Currently on a Facebook apology tour after the personal data of tens of millions of people was harvested and shared with Cambridge Analytica (87 million users), CEO Mark Zuckerberg met with Emmanuel Macron today to discuss a range of issues including social responsibility.
Fresh from meeting with European lawmakers in Brussels, Zuckerberg was raked over the coals. One British MP said the social network had tried to evade responsibility for the impact it was having on society. “I put it to you today, sir, that Facebook is a morality-free zone destructive to a fundamental right of privacy. You aren’t an innocent party wronged by the likes of Cambridge Analytica. Your company is the problem.”
Cambridge Analytica harvested millions of US voters’ Facebook data using a personality quiz app to try to target them with political advertising.
NEW DATA PROTECTION RULES IN EUROPE
The timing of Zuckerberg’s visit to Brussels coincides with Europe’s introduction next week of the world’s most aggressive rules for protecting data privacy. Under the new rules, called the General Data Protection Regulation, to be enacted in exactly two days (on May 25), EU regulators will have the power to fine companies up to 4 percent of their global revenue for violations — a sum equivalent to $1.6 billion in Facebook’s case.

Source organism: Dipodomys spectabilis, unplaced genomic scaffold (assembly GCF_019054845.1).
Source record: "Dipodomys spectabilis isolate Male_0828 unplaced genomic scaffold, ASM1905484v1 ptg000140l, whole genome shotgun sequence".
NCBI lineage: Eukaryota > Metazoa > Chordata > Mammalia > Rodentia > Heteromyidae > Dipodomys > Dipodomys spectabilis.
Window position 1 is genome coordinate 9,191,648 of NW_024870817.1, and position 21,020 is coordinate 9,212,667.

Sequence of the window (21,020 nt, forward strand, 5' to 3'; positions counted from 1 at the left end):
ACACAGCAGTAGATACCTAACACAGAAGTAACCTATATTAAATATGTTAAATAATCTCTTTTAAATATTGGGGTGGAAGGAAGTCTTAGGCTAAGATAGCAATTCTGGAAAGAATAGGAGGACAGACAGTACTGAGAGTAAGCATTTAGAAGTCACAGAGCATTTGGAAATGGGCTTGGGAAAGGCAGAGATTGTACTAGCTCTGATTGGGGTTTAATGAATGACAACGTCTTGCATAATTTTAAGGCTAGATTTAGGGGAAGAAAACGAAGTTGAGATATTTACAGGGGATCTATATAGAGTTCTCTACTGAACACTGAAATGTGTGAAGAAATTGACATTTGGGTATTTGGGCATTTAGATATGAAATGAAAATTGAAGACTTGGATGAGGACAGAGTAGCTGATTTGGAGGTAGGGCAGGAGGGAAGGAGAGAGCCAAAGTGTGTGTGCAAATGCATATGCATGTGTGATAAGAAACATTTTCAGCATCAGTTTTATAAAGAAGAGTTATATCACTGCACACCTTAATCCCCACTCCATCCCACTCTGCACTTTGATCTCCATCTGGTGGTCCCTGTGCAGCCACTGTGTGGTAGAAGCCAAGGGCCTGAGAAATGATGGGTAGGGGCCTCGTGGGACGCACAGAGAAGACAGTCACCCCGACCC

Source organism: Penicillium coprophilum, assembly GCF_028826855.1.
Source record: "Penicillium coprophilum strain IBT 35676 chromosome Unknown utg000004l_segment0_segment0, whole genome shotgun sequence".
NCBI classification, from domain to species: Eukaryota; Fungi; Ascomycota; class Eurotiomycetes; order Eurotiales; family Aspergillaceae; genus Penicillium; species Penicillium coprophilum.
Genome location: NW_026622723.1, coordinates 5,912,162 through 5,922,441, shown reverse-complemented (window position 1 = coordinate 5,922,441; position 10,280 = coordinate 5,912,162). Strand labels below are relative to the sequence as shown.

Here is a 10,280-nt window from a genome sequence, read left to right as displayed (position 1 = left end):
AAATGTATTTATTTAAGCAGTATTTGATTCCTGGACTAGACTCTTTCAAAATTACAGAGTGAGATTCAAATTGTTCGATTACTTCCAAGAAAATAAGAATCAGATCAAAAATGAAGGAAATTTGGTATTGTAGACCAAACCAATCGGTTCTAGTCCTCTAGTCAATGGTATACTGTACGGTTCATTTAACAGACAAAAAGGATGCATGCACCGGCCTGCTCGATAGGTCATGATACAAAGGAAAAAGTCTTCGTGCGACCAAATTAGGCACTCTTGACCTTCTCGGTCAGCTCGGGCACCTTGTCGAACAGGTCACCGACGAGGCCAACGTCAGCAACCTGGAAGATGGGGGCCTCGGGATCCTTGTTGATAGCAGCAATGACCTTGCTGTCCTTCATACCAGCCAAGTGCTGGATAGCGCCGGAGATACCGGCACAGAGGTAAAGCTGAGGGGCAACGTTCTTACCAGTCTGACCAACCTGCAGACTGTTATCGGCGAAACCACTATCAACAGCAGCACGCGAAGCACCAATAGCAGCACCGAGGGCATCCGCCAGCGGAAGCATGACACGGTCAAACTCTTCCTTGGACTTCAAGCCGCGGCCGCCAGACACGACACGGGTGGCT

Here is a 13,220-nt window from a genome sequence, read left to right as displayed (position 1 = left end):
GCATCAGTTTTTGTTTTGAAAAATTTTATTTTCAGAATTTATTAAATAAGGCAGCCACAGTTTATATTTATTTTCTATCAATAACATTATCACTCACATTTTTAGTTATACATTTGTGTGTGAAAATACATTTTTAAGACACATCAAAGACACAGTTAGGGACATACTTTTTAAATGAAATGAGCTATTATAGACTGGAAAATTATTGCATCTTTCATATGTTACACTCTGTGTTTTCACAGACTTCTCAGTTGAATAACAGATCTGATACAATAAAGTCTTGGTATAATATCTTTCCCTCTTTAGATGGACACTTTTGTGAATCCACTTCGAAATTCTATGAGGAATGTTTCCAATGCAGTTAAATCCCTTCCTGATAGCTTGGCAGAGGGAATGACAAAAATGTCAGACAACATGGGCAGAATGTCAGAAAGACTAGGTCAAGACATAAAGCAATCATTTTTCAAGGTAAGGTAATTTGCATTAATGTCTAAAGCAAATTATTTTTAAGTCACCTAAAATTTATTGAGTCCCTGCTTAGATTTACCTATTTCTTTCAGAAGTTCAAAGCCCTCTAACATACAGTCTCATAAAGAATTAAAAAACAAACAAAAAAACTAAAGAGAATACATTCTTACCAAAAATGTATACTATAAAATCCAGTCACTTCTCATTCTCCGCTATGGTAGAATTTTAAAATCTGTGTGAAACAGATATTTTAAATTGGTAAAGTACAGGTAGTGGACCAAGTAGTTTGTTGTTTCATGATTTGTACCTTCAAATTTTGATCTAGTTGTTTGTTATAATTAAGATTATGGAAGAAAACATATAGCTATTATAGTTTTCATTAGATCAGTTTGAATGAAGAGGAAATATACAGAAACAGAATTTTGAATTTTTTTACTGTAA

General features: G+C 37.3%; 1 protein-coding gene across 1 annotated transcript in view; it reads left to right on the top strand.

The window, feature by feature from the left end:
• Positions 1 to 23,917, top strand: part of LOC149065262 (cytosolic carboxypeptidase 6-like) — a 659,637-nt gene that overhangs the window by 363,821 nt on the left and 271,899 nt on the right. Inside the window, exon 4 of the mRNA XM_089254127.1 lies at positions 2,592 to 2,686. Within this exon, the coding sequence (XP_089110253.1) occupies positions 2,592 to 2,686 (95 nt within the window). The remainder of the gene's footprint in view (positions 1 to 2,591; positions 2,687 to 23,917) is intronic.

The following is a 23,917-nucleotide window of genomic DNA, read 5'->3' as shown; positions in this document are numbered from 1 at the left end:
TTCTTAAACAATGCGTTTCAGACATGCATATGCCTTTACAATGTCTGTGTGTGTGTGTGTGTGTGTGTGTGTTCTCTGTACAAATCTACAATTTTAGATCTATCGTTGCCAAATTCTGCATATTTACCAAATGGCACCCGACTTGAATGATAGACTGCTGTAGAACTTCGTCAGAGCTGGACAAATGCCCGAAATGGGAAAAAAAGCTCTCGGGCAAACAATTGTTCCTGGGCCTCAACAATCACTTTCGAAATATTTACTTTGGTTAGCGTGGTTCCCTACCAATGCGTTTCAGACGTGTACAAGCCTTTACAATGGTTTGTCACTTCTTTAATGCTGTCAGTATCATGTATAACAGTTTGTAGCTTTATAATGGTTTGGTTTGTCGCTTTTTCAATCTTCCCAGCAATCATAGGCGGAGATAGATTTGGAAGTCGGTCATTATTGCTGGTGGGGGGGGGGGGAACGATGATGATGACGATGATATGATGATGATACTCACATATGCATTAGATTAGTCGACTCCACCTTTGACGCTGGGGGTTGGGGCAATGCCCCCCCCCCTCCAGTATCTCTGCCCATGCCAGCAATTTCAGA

Today in Paris, President Emmanuel Macron warned a gathering of global tech bosses that they cannot ride the coattails of the digital economy without giving back to society. He had invited 60 key figures from the tech world to an event at the Élysée Palace called Tech for Good. Guests included Zuckerberg and heads from Uber, Microsoft, IBM, Samsung, Intel, Palantir, John Kerry for the foundation Carnegie, Jimmy Wales (Wikipedia) and many others.
Macron told them that they could not just be “free riding” without taking into account the common good. He called on them to help improve “social situations, inequalities, climate change.”
In his own words, “It is not possible just to have free-riding on one side, when you make a good business.” He then added “There is no free lunch.” He wants commitments. Like paying taxes, for example. Facebook, along with Google, Apple and Amazon use complex fiscal arrangements to declare their profits in countries with the lowest tax rates (Ireland), even when they are earned elsewhere in the EU.
Other issues discussed were data protection, fighting hate speech and the battle against fake news. The French government is preparing legislation to ban fake news online during election periods, including new rules for websites to provide more transparency about sponsored content.